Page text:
One chapter in a bizarre fraud case involving two of the nation's largest banking companies should come to a close today, though federal officials say they will continue their investigation.

Dallas businessman John Spano Jr. is expected to plead guilty today in U.S. District Court in Massachusetts to two counts of fraud in connection with an $80 million loan he received from Fleet Financial Group for his purchase of the New York Islanders hockey franchise last April.

Mr. Spano has already pleaded guilty to four related fraud counts-two each in Texas and New York. He is expected to be sentenced on all six counts in New York and could get up to 63 months in prison.

In previous pleadings, Mr. Spano admitted to lying about his net worth so he could buy the Islanders, saying he was worth $250 million when his assets totaled only $1.2 million.

Mr. Spano is also accused of bilking Comerica Bank Texas and several other lenders out of a total of $5 million. Comerica has since recovered $2 million.

Exactly how the 33-year-old Texan managed to convince so many to lend him so much is unclear.

Said Paul Coggins, U.S. attorney for the Northern District of Texas, "A lot of people wanted to believe in him."

The situation unraveled last June when Mr. Spano, who had bought the Islanders for $165 million, missed a payment to former owner John Pickett. The National Hockey League suspended Mr. Spano from team operations and gave those duties back to Mr. Pickett, who resold the team in September to a group headed by Phoenix Coyotes co-owner Steven Gluckstern.

Fleet officials said the hockey team has assumed the loan the Boston bank made to Mr. Spano, and it does not expect to lose any money. David Splaine, the former head of Fleet's sports lending group, who approved the loan, resigned last July. Officials said they do not suspect Fleet of wrongdoing.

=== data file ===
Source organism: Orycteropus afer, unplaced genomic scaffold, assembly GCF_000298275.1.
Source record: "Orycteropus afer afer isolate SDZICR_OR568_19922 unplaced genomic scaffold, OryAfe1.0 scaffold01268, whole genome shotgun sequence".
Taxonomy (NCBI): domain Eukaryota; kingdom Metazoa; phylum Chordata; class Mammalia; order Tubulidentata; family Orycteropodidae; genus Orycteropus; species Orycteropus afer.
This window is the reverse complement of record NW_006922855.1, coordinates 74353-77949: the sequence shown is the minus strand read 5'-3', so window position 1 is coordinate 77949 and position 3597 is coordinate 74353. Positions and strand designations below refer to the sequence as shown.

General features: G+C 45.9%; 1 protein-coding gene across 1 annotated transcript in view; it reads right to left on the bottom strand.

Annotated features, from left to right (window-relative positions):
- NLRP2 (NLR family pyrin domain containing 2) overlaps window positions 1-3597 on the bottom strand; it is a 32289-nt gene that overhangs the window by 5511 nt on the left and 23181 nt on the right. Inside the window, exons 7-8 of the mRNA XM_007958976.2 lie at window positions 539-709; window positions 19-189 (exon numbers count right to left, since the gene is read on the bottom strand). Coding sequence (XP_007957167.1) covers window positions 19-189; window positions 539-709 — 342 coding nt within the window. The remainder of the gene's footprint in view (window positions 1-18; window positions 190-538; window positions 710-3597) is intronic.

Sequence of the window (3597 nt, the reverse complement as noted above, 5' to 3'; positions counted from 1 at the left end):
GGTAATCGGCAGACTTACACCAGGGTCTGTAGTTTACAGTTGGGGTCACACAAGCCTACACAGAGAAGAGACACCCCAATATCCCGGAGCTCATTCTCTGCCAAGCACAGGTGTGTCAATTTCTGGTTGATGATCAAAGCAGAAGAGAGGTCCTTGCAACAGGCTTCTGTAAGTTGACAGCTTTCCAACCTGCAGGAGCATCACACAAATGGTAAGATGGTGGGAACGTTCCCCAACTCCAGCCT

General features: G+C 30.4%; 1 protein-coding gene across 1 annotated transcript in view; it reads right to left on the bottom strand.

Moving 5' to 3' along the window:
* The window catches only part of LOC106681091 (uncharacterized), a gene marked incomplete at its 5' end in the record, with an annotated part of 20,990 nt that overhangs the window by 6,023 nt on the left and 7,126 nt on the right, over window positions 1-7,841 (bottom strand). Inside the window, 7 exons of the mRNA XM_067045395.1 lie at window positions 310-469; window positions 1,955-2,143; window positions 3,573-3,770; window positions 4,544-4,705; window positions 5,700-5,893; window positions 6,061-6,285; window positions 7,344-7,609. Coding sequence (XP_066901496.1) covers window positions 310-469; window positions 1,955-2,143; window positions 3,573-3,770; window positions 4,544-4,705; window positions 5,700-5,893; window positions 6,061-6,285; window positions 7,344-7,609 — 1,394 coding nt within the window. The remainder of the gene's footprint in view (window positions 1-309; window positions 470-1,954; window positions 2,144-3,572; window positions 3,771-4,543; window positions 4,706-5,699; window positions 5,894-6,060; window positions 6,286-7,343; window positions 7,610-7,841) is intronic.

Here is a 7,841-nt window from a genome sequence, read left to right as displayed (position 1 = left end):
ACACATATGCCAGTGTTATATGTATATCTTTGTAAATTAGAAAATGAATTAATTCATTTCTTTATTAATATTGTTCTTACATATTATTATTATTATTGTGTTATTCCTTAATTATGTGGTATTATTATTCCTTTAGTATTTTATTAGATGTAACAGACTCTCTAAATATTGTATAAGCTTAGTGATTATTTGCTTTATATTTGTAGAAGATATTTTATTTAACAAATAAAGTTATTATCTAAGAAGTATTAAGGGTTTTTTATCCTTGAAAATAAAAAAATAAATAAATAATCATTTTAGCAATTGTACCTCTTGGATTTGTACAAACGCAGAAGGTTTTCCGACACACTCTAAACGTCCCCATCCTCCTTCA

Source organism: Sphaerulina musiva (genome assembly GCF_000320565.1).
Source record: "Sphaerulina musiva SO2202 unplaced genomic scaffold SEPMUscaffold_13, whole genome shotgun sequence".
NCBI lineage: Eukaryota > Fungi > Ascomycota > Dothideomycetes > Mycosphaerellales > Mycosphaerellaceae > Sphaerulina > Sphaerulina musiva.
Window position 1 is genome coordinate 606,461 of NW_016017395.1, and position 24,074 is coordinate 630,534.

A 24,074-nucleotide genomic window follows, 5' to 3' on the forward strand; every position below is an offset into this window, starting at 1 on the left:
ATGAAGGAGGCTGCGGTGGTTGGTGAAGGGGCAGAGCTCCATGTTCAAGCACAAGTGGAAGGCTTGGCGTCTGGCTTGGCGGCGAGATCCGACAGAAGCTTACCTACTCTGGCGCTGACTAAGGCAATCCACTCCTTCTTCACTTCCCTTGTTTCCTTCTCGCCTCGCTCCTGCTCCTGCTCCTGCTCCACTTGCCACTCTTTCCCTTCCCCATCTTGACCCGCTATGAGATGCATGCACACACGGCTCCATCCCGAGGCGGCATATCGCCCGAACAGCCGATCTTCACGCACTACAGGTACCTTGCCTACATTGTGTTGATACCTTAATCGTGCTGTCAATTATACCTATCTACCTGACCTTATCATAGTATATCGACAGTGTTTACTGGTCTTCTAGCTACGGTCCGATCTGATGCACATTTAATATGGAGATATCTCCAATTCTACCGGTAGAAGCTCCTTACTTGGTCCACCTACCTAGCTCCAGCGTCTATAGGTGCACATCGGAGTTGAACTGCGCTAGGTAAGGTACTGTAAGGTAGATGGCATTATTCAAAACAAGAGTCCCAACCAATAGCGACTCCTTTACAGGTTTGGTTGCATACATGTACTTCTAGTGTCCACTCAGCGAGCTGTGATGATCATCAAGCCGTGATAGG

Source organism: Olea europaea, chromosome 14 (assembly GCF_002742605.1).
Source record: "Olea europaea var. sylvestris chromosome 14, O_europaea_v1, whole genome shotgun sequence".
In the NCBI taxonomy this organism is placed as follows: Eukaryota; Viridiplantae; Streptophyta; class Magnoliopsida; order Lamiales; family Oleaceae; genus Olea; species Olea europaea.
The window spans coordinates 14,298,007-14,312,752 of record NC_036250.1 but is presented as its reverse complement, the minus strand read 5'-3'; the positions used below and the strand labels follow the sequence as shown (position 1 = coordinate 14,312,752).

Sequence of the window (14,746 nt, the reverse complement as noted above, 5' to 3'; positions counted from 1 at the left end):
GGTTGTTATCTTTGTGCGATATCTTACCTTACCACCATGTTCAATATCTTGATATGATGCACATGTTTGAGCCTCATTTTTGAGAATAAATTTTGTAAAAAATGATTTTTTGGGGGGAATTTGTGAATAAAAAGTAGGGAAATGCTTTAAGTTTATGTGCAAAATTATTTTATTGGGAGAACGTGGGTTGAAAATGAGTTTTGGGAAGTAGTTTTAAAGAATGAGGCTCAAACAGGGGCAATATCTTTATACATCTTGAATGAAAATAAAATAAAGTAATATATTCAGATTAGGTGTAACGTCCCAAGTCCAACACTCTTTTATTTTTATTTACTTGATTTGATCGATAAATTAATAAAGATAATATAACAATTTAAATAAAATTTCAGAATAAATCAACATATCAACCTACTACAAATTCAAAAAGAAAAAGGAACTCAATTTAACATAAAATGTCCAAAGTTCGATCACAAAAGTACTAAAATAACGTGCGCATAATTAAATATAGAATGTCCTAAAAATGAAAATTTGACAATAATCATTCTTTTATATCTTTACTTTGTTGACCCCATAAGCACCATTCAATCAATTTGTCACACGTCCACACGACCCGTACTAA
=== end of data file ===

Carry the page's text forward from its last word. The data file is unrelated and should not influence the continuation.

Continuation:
Comerica Bank Texas, a unit of Detroit-based Comerica Inc., became further enmeshed in the controversy when a Comerica commercial banker allegedly vouched for Mr. Spano's net worth to the Islanders before the team's sale.

Last week, Comerica confirmed that Joseph Lynch, a senior vice president, had left the company. Federal officials said Mr. Spano had paid more than $2,000 to put up Mr. Lynch and another Comerica official in a luxurious Long Island hotel. Comerica declined to comment further, and Mr. Lynch could not be reached.

Officials in New York and Texas said last week that their investigation continues. "There is a related matter that is still open," said Mr. Coggins in Texas, but he would not reveal whether it was connected to one of the banks.

Joseph R. Conway, an assistant U.S. attorney for the Eastern District of New York, said his investigation continues as well. Mr. Spano was charged with mail and wire fraud in New York and with bank fraud in the other two states.

Paul G. Levenson, an assistant U.S. attorney in Massachusetts, declined to say whether his investigation would continue.

Mr. Spano admits he was wrong and "would like to get this behind him as soon as possible," said his New York lawyer, Nicholas Gravante Jr.

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